At the beginning of January, the city of Birmingham, Alabama found itself at the center and eye of a full-on media storm when it was announced that the Birmingham Civil Rights Institute had decided to revoke their decision to award the Fred. L. Shuttlesworth Human Rights Award to civil rights activist and icon Angela Davis.
Many found the move puzzling, considering the institute released the announcement that Davis earned the award back in September 2018. But after many began to ask questions, including Randall Woodfin, the Mayor of Birmingham, it was discovered that the sudden rescinding came after the Birmingham Holocaust Education Center drafted a letter on January 2nd to the board of the civil rights institute. The letter lambasted Davis and her support of BDS (Boycott, Divestment, and Sanctions)—claiming that BDS “is troubling” and “targets the Jewish people excessively”.
Democracy Now! was able to catch up with Davis and get her thoughts on the matter. She had a brief chuckle about the irony of the revocation, seeing as she actually knew and attended school with Fred Shuttlesworth, but she later went on to discuss her initial reaction to the matter, how she feels about being at the center of this controversy, and what her thoughts are when it comes to BDS and Palestinian rights becoming part of mainstream political discourse.
On her initial reaction:
Last Saturday, I surmised, shortly before they released the statement, the Birmingham Civil Rights Institute contacted me and simply read the statement to me. When I made requests to them to offer me more substantive reasons for the rescission of the award, I was met with responses, very abstract responses, such as, “It’s a matter of public record.” And so, during the very brief phone call, I really did not know what it was that had caused them to take that position. It was only after, I was informed, that an article had appeared in the magazine Southern Jewish Life that basically detailed some of my activism around Palestinian human rights, for BDS, against some of the policies and practices of the state of Israel.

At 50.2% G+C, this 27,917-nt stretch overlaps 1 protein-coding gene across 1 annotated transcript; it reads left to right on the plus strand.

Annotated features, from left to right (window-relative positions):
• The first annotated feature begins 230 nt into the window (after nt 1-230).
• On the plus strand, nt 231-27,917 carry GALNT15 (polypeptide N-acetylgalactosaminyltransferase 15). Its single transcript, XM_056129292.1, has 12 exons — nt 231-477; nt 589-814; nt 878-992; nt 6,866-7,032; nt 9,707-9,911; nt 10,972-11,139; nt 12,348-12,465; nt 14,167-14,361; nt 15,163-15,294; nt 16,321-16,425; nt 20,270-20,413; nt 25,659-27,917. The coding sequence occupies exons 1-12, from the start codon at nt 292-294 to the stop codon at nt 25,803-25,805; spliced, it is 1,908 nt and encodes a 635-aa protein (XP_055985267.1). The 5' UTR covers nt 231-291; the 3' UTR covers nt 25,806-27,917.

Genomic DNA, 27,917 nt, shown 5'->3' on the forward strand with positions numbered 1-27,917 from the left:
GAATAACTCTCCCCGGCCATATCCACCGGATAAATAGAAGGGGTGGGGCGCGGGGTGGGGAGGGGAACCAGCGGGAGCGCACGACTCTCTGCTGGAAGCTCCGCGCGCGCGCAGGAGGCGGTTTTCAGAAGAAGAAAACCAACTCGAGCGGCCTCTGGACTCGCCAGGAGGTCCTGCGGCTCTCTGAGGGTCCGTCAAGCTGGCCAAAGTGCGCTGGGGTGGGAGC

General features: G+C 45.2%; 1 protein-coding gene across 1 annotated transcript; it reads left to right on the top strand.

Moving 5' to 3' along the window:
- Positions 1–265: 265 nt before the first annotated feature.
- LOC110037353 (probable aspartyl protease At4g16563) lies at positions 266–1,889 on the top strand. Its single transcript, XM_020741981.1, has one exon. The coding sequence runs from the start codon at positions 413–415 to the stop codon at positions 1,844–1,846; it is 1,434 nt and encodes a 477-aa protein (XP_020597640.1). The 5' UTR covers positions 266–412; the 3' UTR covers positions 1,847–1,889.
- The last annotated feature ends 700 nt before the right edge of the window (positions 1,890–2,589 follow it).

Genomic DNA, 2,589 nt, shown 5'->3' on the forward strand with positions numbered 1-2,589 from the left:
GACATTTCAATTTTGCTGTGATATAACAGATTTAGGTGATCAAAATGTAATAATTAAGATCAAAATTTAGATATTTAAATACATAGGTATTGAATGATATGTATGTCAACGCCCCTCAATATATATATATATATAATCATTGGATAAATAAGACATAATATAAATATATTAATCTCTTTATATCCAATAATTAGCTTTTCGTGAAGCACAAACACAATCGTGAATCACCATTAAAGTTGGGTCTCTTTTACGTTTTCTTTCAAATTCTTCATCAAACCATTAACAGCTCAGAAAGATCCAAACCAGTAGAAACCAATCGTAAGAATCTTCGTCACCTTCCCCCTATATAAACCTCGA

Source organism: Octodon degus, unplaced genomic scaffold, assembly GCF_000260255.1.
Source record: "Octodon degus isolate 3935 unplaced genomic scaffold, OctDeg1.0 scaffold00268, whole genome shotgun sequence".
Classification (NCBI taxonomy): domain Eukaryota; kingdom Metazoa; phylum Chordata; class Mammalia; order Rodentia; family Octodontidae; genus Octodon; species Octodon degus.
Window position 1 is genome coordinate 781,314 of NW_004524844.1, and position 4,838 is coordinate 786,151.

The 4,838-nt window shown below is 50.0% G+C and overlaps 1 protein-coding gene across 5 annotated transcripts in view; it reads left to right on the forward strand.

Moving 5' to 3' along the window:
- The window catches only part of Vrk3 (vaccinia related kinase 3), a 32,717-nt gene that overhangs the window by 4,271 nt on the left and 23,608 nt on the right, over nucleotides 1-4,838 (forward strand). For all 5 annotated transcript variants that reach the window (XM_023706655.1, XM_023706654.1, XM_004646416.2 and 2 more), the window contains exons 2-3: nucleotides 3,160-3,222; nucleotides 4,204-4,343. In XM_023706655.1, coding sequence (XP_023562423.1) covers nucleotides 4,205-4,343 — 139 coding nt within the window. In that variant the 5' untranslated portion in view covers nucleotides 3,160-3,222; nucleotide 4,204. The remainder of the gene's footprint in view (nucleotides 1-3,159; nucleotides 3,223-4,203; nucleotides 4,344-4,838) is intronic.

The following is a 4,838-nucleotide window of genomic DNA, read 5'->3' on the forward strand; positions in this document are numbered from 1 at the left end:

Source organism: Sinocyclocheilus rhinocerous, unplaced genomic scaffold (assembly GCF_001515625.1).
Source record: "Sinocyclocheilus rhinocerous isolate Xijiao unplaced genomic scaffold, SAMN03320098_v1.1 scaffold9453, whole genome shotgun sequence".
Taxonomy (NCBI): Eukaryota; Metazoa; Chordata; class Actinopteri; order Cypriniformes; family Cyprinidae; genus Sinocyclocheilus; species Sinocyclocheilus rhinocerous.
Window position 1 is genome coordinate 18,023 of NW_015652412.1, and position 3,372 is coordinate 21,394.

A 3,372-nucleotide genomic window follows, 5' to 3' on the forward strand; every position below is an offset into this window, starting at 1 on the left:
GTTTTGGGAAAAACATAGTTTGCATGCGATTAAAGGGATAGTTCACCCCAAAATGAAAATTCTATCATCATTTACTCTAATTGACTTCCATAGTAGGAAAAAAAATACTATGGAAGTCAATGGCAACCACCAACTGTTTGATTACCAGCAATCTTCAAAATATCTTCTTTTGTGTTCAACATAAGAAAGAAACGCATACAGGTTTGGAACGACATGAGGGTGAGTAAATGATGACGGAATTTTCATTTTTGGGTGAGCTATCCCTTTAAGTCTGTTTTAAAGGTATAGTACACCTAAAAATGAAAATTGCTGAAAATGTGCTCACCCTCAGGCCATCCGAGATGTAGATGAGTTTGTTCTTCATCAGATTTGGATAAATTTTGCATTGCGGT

On being at the center of this controversy:
I don’t know whether I enjoy being at the center of the controversy; I think I’ve had my share of controversies in my life. But I’m happy to assist in the process of encouraging more discussion on racism, on anti-Semitism, on justice for Palestine.
On BDS and Palestinian rights becoming part of mainstream discourse:
It’s actually quite exciting to see the issue of Palestinian justice, justice for Palestine, emerge as a topic of popular discourse. We have attempted for so long to encourage a conversation like this.
Since the controversy first erupted, support for Davis has poured out from every imaginable corner. From her hometown of Birmingham (including the city council and the school board) to a whopping 350 academics signing a letter in support of Davis (which was organized by the likes of Jewish Voice for Peace), it is safe to say that many are not only for Davis and her continued activism in these areas but are also serious about dispelling misinformation when it comes to the advocacy of Palestinian human rights and the role that BDS plays.
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